Thursday, March 11, 2010

List of Law School scam busting blogs added.

I'd like to take this moment to warn anyone thinking about going to law school as a means of avoiding the rising tide of misery that has engulfed the lower and middle classes NOT to go! Sadly, the legal profession is horribly glutted and has not served as a ladder of upward mobility for most graduates for decades. What is even worse is that most law students graduate with mountains of student loan debt that cannot be discharged in bankruptcy. They end up jobless, indebted, and pretty much unemployable in other fields. (Employers in other fields will wonder why the hell they aren't working in the legal profession because most non-lawyers mistakenly believe that all lawyers are rich.)

Unsurprisingly, the American Bar Association and the nation's law schools have done almost nothing to address or even acknowledge the problem of lawyer overproduction. They are, after all, in essence, self-interested businesses whose stakeholders are professors, deans, and administrators. In the meantime, the cost of one year's tuition at many law schools has skyrocketed to an almost unbelievable $45,000/year!

If you cannot gain admission to a top ten law school, don't go! Heck, even if you can gain admission to a top law school you really need to give the matter very serious thought. Recent articles have reported that even students at the top law schools have been having difficulty finding positions.

Lawyer overproduction might be good for the education and student loan cartels, but it isn't good for our society nor our economy. When a college graduate cannot find employment in his field or at least in a field that would utilize the knowledge he acquired, the time and money he spent on education constitutes economic waste. Sadly, this problem is not unique to law school. We are also producing too many MBAs, too many Ph.D. scientists, and probably too many degree holders in just about every other field as desperate students engage in what amounts to an education arms race.

Limiting the number of people who can obtain college and graduate education is not merely economically sensible, but also humane. The unseen tragedy is that tens of thousands of well-meaning, hard working, often highly intelligent people have had their lives destroyed by student loan debt and the inevitable feelings of anguish and humiliation that must come from having invested years of effort and gobs of money on college education only to discover that they cannot find positions in their fields. My heart goes out to them.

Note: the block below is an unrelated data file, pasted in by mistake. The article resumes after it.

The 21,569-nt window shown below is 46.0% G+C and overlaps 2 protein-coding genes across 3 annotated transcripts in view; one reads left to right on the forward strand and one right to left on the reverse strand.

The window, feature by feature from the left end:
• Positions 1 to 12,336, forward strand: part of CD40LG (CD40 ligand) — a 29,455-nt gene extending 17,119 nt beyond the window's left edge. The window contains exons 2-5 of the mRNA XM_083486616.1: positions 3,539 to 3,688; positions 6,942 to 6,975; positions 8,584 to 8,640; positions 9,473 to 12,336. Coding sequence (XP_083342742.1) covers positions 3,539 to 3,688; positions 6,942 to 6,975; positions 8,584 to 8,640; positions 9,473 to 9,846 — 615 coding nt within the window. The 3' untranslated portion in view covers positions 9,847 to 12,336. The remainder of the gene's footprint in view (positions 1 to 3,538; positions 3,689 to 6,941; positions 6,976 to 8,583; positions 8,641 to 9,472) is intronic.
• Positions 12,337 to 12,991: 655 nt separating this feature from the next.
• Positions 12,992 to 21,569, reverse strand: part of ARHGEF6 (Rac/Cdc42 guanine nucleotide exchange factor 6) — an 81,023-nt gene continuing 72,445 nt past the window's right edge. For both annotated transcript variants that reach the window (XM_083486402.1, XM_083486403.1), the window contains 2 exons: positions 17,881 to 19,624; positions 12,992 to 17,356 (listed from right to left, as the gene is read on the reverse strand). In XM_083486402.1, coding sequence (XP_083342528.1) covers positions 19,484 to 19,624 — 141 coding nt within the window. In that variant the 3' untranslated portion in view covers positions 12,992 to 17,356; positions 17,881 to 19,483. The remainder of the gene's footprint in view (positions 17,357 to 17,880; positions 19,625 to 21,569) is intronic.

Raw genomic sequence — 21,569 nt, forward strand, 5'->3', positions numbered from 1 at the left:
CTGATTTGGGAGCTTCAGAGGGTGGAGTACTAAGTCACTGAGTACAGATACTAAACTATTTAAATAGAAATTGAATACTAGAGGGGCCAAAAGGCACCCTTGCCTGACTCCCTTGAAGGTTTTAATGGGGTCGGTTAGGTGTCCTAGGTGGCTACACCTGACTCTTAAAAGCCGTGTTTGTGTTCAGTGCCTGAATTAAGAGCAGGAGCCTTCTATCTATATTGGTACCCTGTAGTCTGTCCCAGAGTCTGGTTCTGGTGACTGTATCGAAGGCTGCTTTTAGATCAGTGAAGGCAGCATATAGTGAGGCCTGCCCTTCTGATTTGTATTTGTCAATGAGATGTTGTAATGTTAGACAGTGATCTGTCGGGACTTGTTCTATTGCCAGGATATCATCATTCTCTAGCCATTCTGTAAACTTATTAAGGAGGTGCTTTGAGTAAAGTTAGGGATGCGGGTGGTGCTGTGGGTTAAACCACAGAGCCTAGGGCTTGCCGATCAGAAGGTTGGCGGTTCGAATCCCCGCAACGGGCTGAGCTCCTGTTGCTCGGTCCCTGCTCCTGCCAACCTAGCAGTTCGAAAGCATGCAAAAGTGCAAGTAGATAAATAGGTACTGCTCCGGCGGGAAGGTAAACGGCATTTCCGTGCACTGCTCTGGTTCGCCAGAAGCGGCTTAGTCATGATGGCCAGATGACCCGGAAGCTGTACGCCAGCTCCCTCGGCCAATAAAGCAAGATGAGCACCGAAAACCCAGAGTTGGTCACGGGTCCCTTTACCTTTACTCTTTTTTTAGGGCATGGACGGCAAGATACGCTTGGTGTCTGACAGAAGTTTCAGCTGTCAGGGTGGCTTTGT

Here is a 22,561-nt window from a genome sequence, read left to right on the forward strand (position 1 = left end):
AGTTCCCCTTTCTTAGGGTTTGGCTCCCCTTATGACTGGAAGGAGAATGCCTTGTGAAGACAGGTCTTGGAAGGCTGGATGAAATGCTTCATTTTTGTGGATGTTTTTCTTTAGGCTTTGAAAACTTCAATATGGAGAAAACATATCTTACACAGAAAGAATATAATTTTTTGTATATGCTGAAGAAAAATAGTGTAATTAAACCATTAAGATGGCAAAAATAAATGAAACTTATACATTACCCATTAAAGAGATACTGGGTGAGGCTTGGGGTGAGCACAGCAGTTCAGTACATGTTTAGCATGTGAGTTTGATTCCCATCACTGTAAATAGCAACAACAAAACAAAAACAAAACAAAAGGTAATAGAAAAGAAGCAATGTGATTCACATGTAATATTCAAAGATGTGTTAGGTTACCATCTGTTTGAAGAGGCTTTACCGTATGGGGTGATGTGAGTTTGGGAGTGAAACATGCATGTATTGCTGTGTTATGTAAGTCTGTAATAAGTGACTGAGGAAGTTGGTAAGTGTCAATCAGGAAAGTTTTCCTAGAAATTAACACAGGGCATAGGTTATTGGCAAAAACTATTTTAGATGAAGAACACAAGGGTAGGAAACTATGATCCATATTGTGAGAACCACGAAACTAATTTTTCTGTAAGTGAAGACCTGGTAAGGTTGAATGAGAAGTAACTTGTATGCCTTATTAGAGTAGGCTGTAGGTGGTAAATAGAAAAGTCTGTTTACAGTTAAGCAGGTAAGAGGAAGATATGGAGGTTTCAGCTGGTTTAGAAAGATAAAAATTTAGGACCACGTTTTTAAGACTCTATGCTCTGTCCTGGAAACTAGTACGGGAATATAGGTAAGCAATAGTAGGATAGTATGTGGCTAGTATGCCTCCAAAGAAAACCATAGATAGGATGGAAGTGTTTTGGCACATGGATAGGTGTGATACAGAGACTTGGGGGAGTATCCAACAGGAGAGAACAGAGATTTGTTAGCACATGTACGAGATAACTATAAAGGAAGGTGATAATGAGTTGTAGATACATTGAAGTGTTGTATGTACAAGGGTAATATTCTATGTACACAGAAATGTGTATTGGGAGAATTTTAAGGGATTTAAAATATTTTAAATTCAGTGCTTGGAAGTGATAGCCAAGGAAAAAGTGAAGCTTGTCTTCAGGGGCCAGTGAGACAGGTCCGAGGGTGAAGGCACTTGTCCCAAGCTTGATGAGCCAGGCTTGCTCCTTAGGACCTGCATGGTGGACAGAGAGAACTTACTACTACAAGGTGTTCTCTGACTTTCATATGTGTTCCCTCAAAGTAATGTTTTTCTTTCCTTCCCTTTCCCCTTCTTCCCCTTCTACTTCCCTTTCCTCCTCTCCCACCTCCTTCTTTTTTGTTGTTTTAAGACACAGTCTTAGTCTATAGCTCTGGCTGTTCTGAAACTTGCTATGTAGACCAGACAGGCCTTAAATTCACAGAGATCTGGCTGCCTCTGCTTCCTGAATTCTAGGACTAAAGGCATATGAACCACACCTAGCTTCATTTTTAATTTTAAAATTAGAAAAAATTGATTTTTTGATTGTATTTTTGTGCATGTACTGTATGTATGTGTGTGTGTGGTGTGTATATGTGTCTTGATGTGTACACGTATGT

However, there are a couple people fighting the good fight. In the past few years a number of excellent blogs have sprung up to "expose the law school scam." (Aside from providing devastating satire, I think they are claiming that the law schools provide prospective students with very misleading employment statistics.)

Here are some of the blogs that I like to visit in no particular order. The first one is a discussion forum for angry, disenchanted lawyers.

JD Underground -- discussion forum
Exposing the Law School Scam
Esq. Never
But I Did Everything Right!
Third Tier Reality
Temporary Attorney: The Sweatshop Edition
The Jobless Jurisdoctor
The Last Ship to Leave Middle Earth
Children of Debt
JD Underdog
Big Debt Small Law

I guess I'm a law school scambuster too, but the focus of my blog is less about the value of a jurisdoctorate and more about the economic and societal irrationality that has plagued our country, including the spectacle of our society's educating people for non-existent job positions.

Our nation's myriad problems feed on one another. Global labor arbitrage has destroyed American manufacturing and cost us a great many knowledge-based jobs that require college education, which compels even more people to rush into the colleges, resulting in a large oversupply of people with bachelors degrees. That large oversupply drives people into graduate and professional school as they seek to outdo everyone else. In the meantime, many people are returning to college for second or third degrees and often for professional degrees. It's all connected.

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